# Birthday problem among k people

Consider a group of $n$ people. Assume that each person's birthday is drawn uniformly at random from the $365$ possibilities. What is the smallest value of such that the expected number of pairs of distinct people with the same birthday is at least one?.

My approach using indicator random variable:

$X_{\bf i, j, i \neq j} = \begin{cases} &1 \qquad \text{ if ith and jth person having same birthday} \\ &0 \qquad \text{ if ith and jth person NOT having same birthday } \ \end{cases} \\\\$

\begin{align*} & E(X_{i,j}) = 1*P(X_{i,j}) + 0*\left ( 1 - P(X_{i,j}) \right ) \\ & \Rightarrow E(X_{i,j}) = P(X_{i,j}) \\ & \Rightarrow \text{Overall E} = \sum E_{i,j} \\ \\ \hline \\ &\text{ We need } E \geq 1 \\ &\Rightarrow \left [ \sum_{i=1}^{k}\sum_{j=i+1}^{k}E_{i,j} \right ] \geq 1 \\ &\Rightarrow \left [ \sum_{i=1}^{k}\sum_{j=i+1}^{k}P_{i,j} \right ] \geq 1 \\ &\Rightarrow \left [ \sum_{i=1}^{k}\sum_{j=i+1}^{k}\left ( \frac{1}{365} \right ) \right ] \geq 1 \\ &\Rightarrow \left ( \frac{1}{365} \right ) \left [ \sum_{i=1}^{k}\sum_{j=i+1}^{k}1 \right ] \geq 1 \\ & \Rightarrow \left ( \frac{1}{365} \right )\left [ \sum_{i=1}^{k-1}1 \right ] \geq 1\\ & \Rightarrow \left ( \frac{1}{365} \right )\left [ \frac{k.(k-1)}{2} \right ] \geq 1\\ & \Rightarrow k^2 - k - 730 \geq 0\\ & \Rightarrow k = \left \lceil \frac{1+ \sqrt{1+4*730}}{2} \right \rceil = \left \lceil 27.52 \right \rceil = 28 \\ \\ \end{align*}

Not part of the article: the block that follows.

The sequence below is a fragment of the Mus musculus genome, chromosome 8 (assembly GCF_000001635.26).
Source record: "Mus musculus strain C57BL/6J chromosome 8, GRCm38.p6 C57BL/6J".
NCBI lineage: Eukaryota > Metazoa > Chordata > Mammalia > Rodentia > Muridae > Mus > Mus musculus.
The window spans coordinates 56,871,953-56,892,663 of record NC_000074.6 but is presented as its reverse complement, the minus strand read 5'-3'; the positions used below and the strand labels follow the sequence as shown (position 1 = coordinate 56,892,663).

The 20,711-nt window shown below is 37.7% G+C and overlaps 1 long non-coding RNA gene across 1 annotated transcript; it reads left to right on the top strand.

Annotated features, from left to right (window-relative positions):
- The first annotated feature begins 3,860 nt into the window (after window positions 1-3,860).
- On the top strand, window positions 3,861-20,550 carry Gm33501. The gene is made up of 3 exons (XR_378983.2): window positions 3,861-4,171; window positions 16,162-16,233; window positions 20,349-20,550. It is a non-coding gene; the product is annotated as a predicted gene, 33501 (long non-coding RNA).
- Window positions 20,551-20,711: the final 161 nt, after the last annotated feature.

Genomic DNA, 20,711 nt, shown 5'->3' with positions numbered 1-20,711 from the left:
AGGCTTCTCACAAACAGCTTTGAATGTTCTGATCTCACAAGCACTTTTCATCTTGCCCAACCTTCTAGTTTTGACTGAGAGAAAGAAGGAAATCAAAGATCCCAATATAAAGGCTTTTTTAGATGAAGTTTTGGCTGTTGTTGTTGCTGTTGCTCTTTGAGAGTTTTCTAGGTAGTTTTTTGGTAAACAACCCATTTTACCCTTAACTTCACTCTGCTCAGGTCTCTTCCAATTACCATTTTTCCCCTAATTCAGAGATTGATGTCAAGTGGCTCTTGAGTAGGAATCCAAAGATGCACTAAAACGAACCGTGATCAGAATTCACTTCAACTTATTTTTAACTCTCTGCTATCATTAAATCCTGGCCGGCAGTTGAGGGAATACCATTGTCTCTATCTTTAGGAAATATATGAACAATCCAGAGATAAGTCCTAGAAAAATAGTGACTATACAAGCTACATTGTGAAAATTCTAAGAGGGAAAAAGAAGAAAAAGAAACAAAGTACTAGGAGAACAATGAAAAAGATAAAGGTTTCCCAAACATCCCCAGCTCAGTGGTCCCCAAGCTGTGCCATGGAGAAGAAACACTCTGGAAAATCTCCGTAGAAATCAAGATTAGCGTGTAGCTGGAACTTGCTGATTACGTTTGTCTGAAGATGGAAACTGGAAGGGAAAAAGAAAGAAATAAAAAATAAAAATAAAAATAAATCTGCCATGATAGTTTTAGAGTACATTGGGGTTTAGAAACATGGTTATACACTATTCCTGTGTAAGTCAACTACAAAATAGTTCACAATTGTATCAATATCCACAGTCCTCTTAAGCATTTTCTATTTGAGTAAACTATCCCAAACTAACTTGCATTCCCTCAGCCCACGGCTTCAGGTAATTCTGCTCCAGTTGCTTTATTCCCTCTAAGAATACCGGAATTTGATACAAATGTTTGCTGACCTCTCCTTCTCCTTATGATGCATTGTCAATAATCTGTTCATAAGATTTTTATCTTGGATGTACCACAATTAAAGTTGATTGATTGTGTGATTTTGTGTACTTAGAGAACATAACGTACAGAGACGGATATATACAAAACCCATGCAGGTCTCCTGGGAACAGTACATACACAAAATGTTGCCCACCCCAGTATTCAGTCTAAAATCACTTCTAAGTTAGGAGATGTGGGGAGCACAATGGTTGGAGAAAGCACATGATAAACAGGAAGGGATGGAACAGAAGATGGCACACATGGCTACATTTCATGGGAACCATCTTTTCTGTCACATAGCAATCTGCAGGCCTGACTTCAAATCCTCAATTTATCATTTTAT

I hope there may be other ways to do this problem and there are other variations to this problem as well (a few are in Kenneth Rosen Book). Please help if there exist other methods.

Thanks!

I will leave you to judge whether this is the same answer as yours:

• With $d=365$ days, the probability a particular pair share a birthday is $\frac1{d}$

• With $n$ people, there are ${n \choose 2}= \frac{n(n-1)}{2}$ pairs of people so the expected number of pairs sharing a birthday is $\frac{n^2-n}{2d}$

• This is greater than $1$ when $n > \frac{1 +\sqrt{1+8d}}{2}$ or $n < \frac{1 -\sqrt{1+8d}}{2}$, though for this question the answer should be positive so $k \gt 27.523\ldots$ and an integer

Note that you might get a slightly different answer if your question was looking for the expected number of days to be shared to be at least $1$:

• The probability a particular day is shared is $1-\frac{(d-1)^n}{d^n} - n\frac{(d-1)^{n-1}}{d^n}$

• The expected number of shared days is $d-(n+d-1)\left(1-\frac{1}{d}\right)^{n-1}$

For the same $k$ and $d$ this expected number is slightly smaller than the earlier expression, as three people and so three pairs might share a single day.

It is also harder to treat analytically, but here it will be greater than $1$ when $k \gt 28.175\ldots$, not surprisingly marginally more than the original version of the question

• Henry, normally we discuss the creation of new tags in meta before we proceed. May be you didn't know about this practice? Anyway, the tag you created is now being discussed in meta. You should probably weigh in. – Jyrki Lahtonen Nov 20 '17 at 10:20